Seven French mayors warn government of mounting migrant crisis
The mayors of seven major French cities warned that the continued flood of migrants have them "backed up against a wall". They urged the government of Emmanuel Macron Paris to address the mounting strain on their communities.
Published: December 20, 2017, 8:19 am
There are too little resources made available to care for additional asylum seekers in the already-overcrowded shelters, the mayors noted in an article published in Le Monde this month.
The mayors of Lille, Bordeaux, Strasbourg, Grenoble, Rennes, Toulouse and Nantes have sounded the alarm on government inaction faced with the refugee crisis.
Available housing facilities are all “completely full” according to the mayors with asylum applications spiking towards the end of the year. “The year 2017 ends with a massive increase in asylum applications and the arrival of newcomers puts extreme pressure [on local administrations],” they explained.
They proposed a “network of solidarity between the cities of France” and demanded the government hold an extended meeting “at the highest level, without delay” to discuss the “social emergency”.
In response, the French Interior Ministry has issued a proposal for a resettlement scheme to add some 20 000 more housing units by 2018, AFP reported. It would mean making public as well as private property available for the purpose of a “balanced distribution” of migrants across France.
Earlier some 50 French detention center staff in a Paris suburb had taken sick leave to protest new arrivals, and appalling working conditions. Police officers said they were incapable of “adequately dealing” with the detainees due to staff shortages.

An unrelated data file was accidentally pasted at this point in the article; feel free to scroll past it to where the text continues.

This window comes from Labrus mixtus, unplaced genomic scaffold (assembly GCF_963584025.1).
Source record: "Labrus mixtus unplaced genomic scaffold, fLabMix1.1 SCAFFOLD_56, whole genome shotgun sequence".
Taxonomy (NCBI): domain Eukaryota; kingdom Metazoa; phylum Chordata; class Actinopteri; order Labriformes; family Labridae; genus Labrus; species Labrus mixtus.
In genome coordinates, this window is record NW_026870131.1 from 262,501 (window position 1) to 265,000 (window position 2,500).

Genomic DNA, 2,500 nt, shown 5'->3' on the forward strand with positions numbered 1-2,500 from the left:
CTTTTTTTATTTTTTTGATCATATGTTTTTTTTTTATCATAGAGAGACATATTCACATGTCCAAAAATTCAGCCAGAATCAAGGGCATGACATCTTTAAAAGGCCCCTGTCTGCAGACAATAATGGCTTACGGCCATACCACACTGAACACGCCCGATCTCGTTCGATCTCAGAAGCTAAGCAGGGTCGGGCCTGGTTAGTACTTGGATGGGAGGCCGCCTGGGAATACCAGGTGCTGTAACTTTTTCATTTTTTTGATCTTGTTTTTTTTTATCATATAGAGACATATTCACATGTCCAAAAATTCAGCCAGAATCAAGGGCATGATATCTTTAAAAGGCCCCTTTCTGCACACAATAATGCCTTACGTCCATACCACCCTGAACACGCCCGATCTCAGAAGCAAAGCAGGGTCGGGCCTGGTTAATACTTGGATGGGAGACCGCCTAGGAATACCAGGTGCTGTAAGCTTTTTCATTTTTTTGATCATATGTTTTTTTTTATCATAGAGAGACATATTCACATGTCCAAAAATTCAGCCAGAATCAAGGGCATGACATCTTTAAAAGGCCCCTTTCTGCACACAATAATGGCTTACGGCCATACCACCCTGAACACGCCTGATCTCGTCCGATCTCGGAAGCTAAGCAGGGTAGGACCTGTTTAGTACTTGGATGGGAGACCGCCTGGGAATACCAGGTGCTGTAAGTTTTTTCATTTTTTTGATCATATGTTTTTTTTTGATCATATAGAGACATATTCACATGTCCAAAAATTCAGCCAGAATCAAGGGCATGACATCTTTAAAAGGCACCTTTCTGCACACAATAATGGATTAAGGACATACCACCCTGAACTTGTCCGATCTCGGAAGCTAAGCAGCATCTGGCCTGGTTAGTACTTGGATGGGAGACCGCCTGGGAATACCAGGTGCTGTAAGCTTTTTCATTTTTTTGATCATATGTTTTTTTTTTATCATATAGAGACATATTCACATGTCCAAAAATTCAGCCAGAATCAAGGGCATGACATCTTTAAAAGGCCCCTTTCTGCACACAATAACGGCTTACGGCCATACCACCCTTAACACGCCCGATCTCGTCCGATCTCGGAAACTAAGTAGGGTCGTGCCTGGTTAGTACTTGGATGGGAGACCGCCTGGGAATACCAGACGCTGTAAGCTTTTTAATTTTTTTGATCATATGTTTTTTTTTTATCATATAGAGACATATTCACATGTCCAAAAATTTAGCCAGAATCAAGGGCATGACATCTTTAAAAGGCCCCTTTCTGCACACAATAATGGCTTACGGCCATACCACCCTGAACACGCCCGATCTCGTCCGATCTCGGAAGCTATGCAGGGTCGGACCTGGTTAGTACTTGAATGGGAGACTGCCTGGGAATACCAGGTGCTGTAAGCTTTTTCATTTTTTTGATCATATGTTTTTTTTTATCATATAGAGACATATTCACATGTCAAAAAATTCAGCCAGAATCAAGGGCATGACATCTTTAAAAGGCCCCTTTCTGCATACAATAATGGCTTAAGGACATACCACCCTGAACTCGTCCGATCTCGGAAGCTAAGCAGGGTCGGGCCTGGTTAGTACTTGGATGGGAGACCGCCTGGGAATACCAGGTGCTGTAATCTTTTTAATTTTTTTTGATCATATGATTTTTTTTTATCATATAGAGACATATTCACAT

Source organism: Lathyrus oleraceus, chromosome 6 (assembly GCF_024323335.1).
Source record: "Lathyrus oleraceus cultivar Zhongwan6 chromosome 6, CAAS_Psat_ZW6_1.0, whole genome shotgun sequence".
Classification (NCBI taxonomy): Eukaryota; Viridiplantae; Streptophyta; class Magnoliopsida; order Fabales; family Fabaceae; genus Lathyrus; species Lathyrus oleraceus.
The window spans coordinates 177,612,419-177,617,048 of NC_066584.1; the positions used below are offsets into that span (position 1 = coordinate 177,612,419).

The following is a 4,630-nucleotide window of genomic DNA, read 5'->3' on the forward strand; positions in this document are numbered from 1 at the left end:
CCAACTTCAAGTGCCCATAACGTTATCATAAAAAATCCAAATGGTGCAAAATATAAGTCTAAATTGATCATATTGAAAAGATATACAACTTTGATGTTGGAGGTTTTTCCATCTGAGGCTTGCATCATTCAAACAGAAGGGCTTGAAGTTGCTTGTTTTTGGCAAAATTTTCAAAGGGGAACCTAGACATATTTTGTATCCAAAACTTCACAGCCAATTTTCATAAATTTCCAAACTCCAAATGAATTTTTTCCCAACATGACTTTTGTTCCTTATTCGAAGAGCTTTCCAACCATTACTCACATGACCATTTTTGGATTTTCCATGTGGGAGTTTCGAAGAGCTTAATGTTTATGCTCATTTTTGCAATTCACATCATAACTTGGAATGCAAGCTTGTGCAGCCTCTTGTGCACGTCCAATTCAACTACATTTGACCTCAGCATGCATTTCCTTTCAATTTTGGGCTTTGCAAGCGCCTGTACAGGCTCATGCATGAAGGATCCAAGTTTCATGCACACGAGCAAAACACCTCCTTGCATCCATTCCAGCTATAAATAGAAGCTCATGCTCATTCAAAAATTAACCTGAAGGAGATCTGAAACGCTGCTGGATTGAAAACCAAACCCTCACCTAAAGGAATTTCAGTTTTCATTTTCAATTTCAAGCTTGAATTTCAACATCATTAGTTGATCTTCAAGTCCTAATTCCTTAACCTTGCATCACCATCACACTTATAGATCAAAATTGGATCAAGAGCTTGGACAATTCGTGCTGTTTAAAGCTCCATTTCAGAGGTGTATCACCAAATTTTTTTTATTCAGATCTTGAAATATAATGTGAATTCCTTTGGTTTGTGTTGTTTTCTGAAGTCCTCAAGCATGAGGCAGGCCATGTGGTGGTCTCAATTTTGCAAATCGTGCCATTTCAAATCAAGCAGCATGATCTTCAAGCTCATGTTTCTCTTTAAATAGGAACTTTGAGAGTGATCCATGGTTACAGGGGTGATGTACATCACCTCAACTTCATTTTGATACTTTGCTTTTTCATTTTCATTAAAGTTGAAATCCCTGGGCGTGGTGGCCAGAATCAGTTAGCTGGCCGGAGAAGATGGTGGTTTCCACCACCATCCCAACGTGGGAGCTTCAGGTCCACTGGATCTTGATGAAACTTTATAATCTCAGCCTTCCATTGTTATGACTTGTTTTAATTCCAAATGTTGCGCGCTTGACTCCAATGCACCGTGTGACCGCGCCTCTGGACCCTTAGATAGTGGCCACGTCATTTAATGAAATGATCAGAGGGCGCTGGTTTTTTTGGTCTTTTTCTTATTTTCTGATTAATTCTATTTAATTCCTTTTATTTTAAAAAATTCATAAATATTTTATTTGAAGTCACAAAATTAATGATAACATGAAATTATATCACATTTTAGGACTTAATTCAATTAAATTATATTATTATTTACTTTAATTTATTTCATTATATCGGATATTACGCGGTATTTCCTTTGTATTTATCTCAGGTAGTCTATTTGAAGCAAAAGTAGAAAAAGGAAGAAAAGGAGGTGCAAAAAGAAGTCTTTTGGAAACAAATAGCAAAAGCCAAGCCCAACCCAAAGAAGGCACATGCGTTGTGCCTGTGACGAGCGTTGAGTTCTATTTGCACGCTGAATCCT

The officers said: “The detainees are aware of it, so they do what they want.”
France has been one of the EU members most affected by the migrant crisis. When the Calais “Jungle” camp was demolished in October 2016, some 6 000 migrants were relocated to various migrant centers across the country.
Parisians say they will start a hunger strike if the hundreds of migrants sleeping on their streets are not removed. Afghan and Syrian migrants have set up camp in their northern Paris arrondissement.
Makeshift camps have sprung up all over the city with migrants sleeping rough on the streets of the French capital.
“We had to install this fence to protect our communal parking from liters and liters of urine – this obviously cost money,” a concerned resident, told RT.
Pierre Vuarin, a spokesman for the neighbourhood association, has written an open letter to President Macron, asking him to take action. Over the last two years, as many as 40 000 people have flooded into the area.
In August this year, some 2500 migrants, mostly Africans, were evicted from a makeshift camp in the north of Paris.
The prefectures and police of Ile-de-France issued in a joint statement on the risks. According to AFP, authorities said the “illicit encampments” were posing “significant risks to the safety and health of their occupants and residents”.
In addition, rivalry between the Afghan and Sudanese migrants have cause further tensions.
Meanwhile Paris’s Mayor Anne Hidalgo recently banned the city’s main Christmas market for being insufficiently elegant.
The social commentator Mathieu Bock-Côté wrote recently that France was experiencing “a process of national and civilizational decomposition that the authorities have decided to accompany and moderate, without claiming to fight and overthrow it, as if it were unavoidable”.
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